Thursday, August 20, 2015

Ayn Rand, of Course, Was Right

“It turns out, of course, that Mises was right.”

The quote is from that “worldly philosopher,” socialist Robert Heilbroner, in a New Yorker article in 1989 (see Skousen). It acknowledges that Austrian economist Ludwig von Mises correctly predicted the decline and collapse of the worker’s paradise known as the USSR.

Bureaucrats in planned economies, as Mises pointed out in 1920, have no God’s-eye view (that is, omniscience), capable of flawlessly determining who should produce what, in what quantities, at what price, and who should get what, in what quantities, at what price.

In other words, socialism is incapable of economic calculation.

Ayn Rand, unfortunately, has yet to find her Heilbroner. Someday, perhaps, a distinguished member of the philosophical profession will announce that “Ayn Rand, of course, was right . . . about many things, but especially altruism.”

Even a cursory reading of Rand’s writings makes it abundantly clear that she did not understand altruism to mean kindness and gentleness or, for that matter, that she did not think it altruistic—or wrong—to aid a deserving friend or relative or to help little old ladies across the street.

To Rand, altruism means self-sacrifice, the giving up a higher value for the sake of a lower- or non-value, the pursuit of a career to please one’s parents instead of the career one truly loves and wants. It means marrying a person one does not love—again, to please those “significant others” who may disapprove of your choice’s religion, social class, race, ethnicity, . . . or sexual orientation.

It means doing your job because it’s your duty, not because you enjoy it. It means giving birth to a child you do not want and enslaving yourself to a mistake or accident that occurred when you were young.

“Moral purification through suffering” is how the ascetic life is sometimes described. It is the motto of altruism.

Immanuel Kant did not not know the word “altruism,” but he did give us the essence of it: always act from duty, not inclination.

It was Auguste Comte who coined the word, and he meant every bit of the notion of self-sacrifice. For Comte, the golden rule is too selfish, as is Jesus’ prescription to love your neighbor as yourself. Suicide is selfish and so are rights.

Fortunately, George Smith at libertarianism.org has read Comte’s “tiresome writings” that explain his theory in “excruciating detail.” In a five-part article, Smith demonstrates that Ayn Rand correctly understood the meaning of altruism.

Comte’s ethics, as quoted by Smith:

. . . never admits anything but duties, of all to all. For its persistently social point of view cannot tolerate the notion of rights, constantly based on individualism. We are born loaded with obligations of every kind, to our predecessors, to our successors, and to our contemporaries. . . . All human rights then are as absurd as they are immoral.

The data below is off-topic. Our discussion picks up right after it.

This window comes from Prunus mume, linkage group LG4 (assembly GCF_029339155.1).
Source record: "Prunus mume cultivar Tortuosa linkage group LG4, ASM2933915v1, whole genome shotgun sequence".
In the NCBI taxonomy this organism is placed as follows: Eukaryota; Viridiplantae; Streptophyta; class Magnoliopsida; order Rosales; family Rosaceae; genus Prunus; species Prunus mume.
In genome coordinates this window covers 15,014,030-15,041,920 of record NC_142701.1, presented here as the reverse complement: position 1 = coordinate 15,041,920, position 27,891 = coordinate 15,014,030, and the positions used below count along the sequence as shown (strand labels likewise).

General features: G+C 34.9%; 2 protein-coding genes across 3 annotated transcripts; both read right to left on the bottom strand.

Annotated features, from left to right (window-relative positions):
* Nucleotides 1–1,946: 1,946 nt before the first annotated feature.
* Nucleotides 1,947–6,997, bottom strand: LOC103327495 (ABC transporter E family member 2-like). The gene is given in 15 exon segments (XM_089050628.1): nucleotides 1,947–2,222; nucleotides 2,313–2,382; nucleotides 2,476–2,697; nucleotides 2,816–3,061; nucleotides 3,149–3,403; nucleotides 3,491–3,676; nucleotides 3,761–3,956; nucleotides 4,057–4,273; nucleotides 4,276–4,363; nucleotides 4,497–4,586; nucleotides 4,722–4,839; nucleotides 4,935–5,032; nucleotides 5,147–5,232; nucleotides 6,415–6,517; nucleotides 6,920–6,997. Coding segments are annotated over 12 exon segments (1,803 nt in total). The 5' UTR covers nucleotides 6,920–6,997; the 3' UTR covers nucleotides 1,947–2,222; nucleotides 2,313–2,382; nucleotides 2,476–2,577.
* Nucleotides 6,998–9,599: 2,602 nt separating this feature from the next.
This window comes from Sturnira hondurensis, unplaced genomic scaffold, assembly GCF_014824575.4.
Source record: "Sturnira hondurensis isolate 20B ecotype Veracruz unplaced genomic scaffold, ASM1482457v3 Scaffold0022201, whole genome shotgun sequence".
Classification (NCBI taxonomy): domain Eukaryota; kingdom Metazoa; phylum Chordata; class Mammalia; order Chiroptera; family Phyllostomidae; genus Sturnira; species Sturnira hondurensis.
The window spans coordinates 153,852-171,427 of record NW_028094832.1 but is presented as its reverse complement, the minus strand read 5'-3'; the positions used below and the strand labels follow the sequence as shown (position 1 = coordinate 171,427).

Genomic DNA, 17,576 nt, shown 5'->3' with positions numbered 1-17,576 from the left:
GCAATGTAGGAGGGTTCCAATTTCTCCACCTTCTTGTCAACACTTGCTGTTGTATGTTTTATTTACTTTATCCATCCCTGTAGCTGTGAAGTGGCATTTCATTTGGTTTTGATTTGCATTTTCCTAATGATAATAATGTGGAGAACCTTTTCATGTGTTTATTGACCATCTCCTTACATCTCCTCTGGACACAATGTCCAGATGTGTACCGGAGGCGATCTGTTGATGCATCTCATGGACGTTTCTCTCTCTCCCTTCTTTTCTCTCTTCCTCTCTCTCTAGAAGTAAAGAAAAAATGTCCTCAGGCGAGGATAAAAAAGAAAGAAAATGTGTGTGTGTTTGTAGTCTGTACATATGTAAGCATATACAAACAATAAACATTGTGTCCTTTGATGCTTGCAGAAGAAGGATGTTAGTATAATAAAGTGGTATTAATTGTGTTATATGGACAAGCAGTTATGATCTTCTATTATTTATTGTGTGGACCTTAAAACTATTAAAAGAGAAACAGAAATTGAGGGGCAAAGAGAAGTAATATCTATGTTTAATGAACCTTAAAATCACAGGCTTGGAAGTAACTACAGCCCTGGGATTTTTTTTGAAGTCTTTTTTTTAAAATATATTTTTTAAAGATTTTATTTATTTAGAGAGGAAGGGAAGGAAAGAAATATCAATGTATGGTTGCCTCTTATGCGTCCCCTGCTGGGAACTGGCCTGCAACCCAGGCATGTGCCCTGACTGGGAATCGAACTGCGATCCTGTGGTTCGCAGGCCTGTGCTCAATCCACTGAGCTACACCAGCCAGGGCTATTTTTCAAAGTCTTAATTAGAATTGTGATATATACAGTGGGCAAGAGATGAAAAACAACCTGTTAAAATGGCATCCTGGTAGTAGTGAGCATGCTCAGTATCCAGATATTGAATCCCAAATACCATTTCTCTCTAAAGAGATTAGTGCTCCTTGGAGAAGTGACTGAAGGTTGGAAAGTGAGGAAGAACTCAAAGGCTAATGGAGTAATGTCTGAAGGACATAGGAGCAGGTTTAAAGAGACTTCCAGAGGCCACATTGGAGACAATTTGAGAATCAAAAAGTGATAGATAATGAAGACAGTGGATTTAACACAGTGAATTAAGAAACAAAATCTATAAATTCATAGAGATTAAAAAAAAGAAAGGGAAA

The agnostic Comte developed a secular religion such that our duty, harkening back to the devout Kant, is to all of humanity. As Kant said, our duty is to humanity as an end in itself; humanity is never a means to our own ends. Comte put it this way: “To live for others affords the only means of freely developing the whole existence of man.”

Rights, therefore, are out. The collective is in.

Does the individual even exist? No, says Comte. “Man . . . as an individual, cannot properly be said to exist, except in the too abstract brain of modern metaphysicians. Existence in the true sense can only be predicated of Humanity.”

So sacrifice the individual to the collective. On this, too, of course, Ayn Rand was right: altruism and collectivism go hand in hand.

And she was right that the unprecedented devastation of the twentieth century—between 100 and 300 million war deaths, depending on source—was caused by the two doctrines.

Kindness and gentleness are not what altruism is all about. Self-sacrifice is.


Postscript: The 1988 book The Altruistic Personality by Oliner and Oliner is sometimes taken to be the epitome of altruistic behavior. The book consists of a myriad of reflections by rescuers of Jews in Nazi Europe. Fascinating reading, the book shows that there were many Anne Franks throughout the occupied countries and several Schindlers. The authors correctly identify Comte as coiner of the word “altruism,” meaning duty, selflessness, and not acting on inclination, but then they redefine it for purposes of their study as “rescue behavior,” which means anyone who has the courage to act in the face of considerable risk.

Ayn Rand said she would take a bullet for her husband. This did not make her an altruist, nor does the behavior of these heroic rescuers make them altruists!


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